The Seven’s simplicity, small scale, lightness and balance of masses – including its internal combustion engine – give excellent, exploitable and intuitive handling. It would be impossible to replicate this with current EV technology, so Caterham isn’t going to. Instead, it is going to carry on with the Seven for as long as it is able and at the same time develop a new EV sports car that embraces the company’s core values and appeals to a new generation of customers not wedded to the internal combustion engine.
Last April, Caterham was bought by VT Holdings, a Japanese company that runs hundreds of car dealerships, mostly in Japan, where it has been Caterham’s importer since 2009. The acquisition brought to an end a tricky decade under Malaysian entrepreneur Tony Fernandes, and a couple of financially tough, Covid-blighted years.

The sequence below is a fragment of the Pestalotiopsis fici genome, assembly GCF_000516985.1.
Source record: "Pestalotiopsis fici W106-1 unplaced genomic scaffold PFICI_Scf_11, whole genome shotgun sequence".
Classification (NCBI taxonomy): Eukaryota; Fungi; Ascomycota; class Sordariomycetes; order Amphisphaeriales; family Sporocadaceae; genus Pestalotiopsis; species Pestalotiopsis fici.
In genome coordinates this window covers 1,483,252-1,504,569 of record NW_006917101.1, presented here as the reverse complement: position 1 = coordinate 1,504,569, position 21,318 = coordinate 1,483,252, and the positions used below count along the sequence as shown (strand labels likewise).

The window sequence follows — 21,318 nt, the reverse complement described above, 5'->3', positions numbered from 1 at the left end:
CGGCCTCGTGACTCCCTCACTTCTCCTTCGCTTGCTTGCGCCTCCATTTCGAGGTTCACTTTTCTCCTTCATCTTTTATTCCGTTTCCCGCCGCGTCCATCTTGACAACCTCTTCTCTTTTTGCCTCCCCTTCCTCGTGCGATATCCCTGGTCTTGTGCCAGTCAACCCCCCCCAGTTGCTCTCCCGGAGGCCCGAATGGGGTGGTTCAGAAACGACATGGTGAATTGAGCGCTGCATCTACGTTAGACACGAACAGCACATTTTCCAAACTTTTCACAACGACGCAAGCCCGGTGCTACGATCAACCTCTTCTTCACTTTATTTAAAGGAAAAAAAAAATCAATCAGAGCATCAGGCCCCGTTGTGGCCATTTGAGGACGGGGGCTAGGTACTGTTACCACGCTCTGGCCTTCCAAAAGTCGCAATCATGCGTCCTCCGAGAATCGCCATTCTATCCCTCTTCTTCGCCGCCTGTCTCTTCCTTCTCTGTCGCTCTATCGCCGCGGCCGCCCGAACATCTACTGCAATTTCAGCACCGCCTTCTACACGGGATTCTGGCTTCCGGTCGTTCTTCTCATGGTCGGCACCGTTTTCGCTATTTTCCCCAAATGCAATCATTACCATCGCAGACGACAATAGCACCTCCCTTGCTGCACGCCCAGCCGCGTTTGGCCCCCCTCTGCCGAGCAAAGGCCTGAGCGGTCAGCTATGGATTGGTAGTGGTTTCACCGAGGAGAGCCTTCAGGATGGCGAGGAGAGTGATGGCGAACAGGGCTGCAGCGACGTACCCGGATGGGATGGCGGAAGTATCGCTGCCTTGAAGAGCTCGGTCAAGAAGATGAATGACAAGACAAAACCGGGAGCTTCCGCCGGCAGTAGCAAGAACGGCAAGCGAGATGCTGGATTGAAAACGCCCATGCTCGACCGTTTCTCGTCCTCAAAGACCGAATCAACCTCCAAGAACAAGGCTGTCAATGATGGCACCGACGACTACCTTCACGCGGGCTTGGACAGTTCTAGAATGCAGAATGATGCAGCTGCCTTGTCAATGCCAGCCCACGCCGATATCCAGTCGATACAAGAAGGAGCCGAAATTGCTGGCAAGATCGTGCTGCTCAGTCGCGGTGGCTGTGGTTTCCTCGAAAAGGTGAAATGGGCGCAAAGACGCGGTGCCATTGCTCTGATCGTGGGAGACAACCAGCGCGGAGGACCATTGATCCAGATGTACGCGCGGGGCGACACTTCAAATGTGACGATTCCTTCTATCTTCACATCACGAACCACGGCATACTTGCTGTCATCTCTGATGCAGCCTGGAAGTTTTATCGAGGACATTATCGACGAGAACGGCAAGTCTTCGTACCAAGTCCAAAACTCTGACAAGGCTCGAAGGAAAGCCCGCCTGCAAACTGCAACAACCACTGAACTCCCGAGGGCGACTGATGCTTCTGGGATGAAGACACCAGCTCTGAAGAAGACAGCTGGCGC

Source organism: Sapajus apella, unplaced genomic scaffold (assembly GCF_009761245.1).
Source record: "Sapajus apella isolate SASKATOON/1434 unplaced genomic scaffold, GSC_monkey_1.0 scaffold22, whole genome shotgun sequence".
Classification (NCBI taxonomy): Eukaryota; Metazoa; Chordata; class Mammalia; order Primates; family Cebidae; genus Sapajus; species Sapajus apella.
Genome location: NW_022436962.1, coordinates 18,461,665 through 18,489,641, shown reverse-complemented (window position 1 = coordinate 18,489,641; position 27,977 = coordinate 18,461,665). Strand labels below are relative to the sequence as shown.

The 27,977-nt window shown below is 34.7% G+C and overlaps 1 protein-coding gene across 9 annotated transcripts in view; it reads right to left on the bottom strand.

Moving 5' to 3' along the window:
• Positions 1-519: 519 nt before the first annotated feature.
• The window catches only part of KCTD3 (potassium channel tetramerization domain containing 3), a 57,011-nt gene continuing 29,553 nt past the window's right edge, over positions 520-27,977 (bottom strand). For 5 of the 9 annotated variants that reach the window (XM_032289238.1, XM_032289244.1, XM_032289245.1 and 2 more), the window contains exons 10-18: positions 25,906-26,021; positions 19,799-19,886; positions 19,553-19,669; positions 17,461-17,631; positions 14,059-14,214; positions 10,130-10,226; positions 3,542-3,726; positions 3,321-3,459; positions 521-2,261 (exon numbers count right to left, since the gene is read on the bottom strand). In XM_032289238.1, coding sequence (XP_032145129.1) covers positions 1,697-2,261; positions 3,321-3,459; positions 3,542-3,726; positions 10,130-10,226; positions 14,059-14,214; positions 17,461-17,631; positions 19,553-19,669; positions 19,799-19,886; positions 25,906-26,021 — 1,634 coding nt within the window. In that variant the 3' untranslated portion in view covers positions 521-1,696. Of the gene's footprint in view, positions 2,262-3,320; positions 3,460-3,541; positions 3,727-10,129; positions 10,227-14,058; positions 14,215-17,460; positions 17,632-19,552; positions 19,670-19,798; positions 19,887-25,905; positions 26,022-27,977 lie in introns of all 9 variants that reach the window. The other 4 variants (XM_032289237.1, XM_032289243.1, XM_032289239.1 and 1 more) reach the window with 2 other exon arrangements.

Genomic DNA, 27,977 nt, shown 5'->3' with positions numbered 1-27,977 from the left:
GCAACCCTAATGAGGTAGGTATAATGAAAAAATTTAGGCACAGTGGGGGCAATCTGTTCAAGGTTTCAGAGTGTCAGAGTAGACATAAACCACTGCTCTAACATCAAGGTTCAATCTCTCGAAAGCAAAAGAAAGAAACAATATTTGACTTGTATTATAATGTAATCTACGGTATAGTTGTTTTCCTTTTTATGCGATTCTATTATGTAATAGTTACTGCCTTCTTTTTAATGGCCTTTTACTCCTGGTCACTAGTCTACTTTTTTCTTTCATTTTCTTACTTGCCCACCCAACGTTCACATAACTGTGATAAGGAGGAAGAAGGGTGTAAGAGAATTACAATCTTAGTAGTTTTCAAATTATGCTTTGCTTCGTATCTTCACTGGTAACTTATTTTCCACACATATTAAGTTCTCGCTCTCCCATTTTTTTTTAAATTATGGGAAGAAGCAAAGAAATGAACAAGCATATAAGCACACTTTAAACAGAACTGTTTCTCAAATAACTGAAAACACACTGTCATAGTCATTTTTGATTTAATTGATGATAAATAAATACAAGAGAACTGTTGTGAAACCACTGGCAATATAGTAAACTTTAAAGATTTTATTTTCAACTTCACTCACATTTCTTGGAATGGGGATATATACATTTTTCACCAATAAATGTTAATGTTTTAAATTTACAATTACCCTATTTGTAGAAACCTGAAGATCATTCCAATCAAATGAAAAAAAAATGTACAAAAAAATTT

‘VT’s ownership has been fantastic from where I sit,’ says Graham Macdonald, Caterham’s CEO, who has been running the company since 2012. ‘In Fernandes we had an owner who pretty much lost interest in Caterham after the F1 and the Alpine experience debacles.’ Under Fernandes, Caterham Racing enjoyed a short, unsuccessful stint as a Formula 1 constructor, failing to gain a single championship point. It also created Caterham Technology and Innovation (CTI), which set up base in Norfolk and jointly designed a sports car with Renault before bailing out when the time came to pay for expensive tooling. Renault finished the job and brought the brilliant Alpine A110 to market.
> Alpine A110 review
If it wasn’t for Macdonald, Caterham Cars might not be here today at all. ‘Tony was desperate to merge us with F1 and CTI. I fought tooth and nail to avoid that because I had this premonition that they weren’t going to work out through lack of funding, and I was proven right.